>simply because a project with no developers is a dead project, it depends
>upon them

developers are more important than the users??
You really mean that? ffmpeg without projects that uses the project is a 
command line tool and a set of libs. The many nice projects puts it to 
life. You should be proud that the work you have done is now used by so 
many different projects. And it is a real wonderful project you have made 
from technical perspective. Some really cool brains are behind the  many 
codelines in ffmpeg.

You should really care about the developers of the projects that uses 
ffmpeg. We spend a lot of time on our projects too you know.

>the real problem are the API changes and the fact noone cares about the 
>lib support (we just have an army of trolls complaining)

You have an army of trolls complaining. Maybe you should start listening 
and ope your ind to the fact that maybe they are all right. I am not a 
troll. I am an open source developer who maintains TWO open source projects 
(Motion and Open2300) and helps with documentation on the PWC driver. I 
spend 2-3 hours a day on open source development. And often 8 hours a day 
in the weekends and vacations. And it is not my daytime job. I have a full 
time job on top of that. I am not paid either for my work. And I do not 
even accept donations. I think I am doing my share for the open source 
community and do not need to be called a troll.

I am sure that making 3 releases per year would cost you less time to do 
than answering emails when "trolls" try to convince you to run your project 
a little more adult way.

>furhermore ffmpeg is a free software project developed by volunteers, if you
>want something done/changed/... the first and absolutely necessary thing is
>to volunteer to do the related work, you cant expect us to do what you want
>for you for free

As I already wrote above. I am doing my share to the open source community.
If you need a helping hand to upload the files to Sourceforge 3 times a 
year I think I can find the time for that. That is easy. I just need to 
know which daily snap is the best from the previous few days. Or we could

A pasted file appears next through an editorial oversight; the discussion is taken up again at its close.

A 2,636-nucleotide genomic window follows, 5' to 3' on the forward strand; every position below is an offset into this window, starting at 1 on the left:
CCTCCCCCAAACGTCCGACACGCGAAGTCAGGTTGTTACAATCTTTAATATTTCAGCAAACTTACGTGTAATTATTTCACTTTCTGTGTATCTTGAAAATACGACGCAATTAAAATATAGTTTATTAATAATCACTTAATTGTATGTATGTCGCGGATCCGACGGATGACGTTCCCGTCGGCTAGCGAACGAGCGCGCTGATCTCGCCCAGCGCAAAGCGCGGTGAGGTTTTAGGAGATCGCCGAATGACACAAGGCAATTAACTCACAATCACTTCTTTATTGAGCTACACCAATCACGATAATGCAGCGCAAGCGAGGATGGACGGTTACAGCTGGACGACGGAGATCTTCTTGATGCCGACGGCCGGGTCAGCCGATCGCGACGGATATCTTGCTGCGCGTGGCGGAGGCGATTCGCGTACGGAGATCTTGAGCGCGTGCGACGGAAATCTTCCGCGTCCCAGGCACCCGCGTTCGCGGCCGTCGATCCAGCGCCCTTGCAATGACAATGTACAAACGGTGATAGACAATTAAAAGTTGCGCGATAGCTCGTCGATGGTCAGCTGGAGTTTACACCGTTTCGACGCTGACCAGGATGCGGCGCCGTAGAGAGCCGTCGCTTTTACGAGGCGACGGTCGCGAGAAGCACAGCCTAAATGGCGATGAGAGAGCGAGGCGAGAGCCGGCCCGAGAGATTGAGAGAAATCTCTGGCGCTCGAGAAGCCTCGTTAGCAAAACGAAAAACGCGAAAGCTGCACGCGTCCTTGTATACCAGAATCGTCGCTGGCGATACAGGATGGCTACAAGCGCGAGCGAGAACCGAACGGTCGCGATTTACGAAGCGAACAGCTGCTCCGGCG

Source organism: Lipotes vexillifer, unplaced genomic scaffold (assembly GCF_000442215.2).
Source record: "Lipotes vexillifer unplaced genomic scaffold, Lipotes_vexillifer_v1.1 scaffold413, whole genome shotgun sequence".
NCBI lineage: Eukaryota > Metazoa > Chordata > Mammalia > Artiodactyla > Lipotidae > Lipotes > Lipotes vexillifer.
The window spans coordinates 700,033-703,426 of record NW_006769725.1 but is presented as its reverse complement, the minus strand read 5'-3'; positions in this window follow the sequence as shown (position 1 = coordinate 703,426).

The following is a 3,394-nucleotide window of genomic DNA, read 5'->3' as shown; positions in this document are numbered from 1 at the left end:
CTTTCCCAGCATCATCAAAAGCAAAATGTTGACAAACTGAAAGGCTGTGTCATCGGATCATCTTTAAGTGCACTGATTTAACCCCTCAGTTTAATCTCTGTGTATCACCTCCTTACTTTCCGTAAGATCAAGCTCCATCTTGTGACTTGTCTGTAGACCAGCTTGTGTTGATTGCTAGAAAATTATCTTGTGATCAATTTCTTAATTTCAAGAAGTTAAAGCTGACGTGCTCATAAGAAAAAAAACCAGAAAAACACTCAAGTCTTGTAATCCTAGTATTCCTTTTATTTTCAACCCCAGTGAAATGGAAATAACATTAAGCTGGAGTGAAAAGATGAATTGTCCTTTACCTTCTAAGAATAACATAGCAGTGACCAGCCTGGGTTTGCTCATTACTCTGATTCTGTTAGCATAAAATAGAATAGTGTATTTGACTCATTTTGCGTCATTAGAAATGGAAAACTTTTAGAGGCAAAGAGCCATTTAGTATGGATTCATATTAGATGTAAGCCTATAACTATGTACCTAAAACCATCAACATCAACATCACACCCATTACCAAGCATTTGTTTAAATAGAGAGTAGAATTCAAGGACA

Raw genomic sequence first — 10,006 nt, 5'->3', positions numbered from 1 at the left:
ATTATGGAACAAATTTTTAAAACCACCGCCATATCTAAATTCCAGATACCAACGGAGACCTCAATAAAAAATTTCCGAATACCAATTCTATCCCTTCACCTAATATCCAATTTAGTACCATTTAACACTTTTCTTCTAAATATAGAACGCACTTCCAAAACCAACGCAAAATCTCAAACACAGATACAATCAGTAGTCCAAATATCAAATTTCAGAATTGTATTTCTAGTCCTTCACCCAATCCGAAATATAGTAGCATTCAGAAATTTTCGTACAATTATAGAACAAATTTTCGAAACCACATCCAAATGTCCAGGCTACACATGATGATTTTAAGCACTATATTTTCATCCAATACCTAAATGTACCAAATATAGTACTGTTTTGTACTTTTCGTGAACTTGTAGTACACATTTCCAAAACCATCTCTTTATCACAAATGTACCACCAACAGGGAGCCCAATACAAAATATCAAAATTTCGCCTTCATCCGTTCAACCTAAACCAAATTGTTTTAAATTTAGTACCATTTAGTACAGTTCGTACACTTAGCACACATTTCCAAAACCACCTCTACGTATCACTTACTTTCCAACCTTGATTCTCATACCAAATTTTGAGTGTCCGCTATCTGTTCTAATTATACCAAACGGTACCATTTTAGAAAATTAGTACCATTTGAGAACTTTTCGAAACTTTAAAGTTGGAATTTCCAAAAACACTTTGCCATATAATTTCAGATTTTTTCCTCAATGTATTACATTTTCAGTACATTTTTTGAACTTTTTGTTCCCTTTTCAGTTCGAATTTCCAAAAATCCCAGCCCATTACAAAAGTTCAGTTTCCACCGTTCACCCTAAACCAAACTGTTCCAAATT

put recommendations from developers on a Wiki page.

I can also make a few topic on my TWiki where developers can add a line now 
and then for the release note and for voting for best release candidate.
But I really do not think this is a problem with human resources or anyones 
time. It is a lack of understand of basic version control and its importance

I would like to hear the oppinions from other developers of projects using 

Would a fixed release schedule - let us say February 1st, June 1st, October 
1st where you know there is a fixed release be someone that would be useful 
and helpful to you?
(naturally one can delay it a few days if a severe bug has just been found 
and needs to be fixed and naturally one can do a quick follow up release if 
something really serious is broken. But something is always broken. And if 
it is a problem - the support answer will always be to download latest CVS 
snap. Noone will fix an old version.).

And to the developers of ffmpeg - would that really disturb your sleep 
knowing that every 4 month you work gets released with a new version number 
and a bunch of packagers create their packages for RH, Fedora, Suse, 
Gentoo, Debian etc etc?

And if any packagers are following this mailing list - would you prefer to 
package these scheduled releases instead of some random daily snaps?


Kenneth Lavrsen,
Glostrup, Denmark
kenneth at lavrsen.dk
Home Page - http://www.lavrsen.dk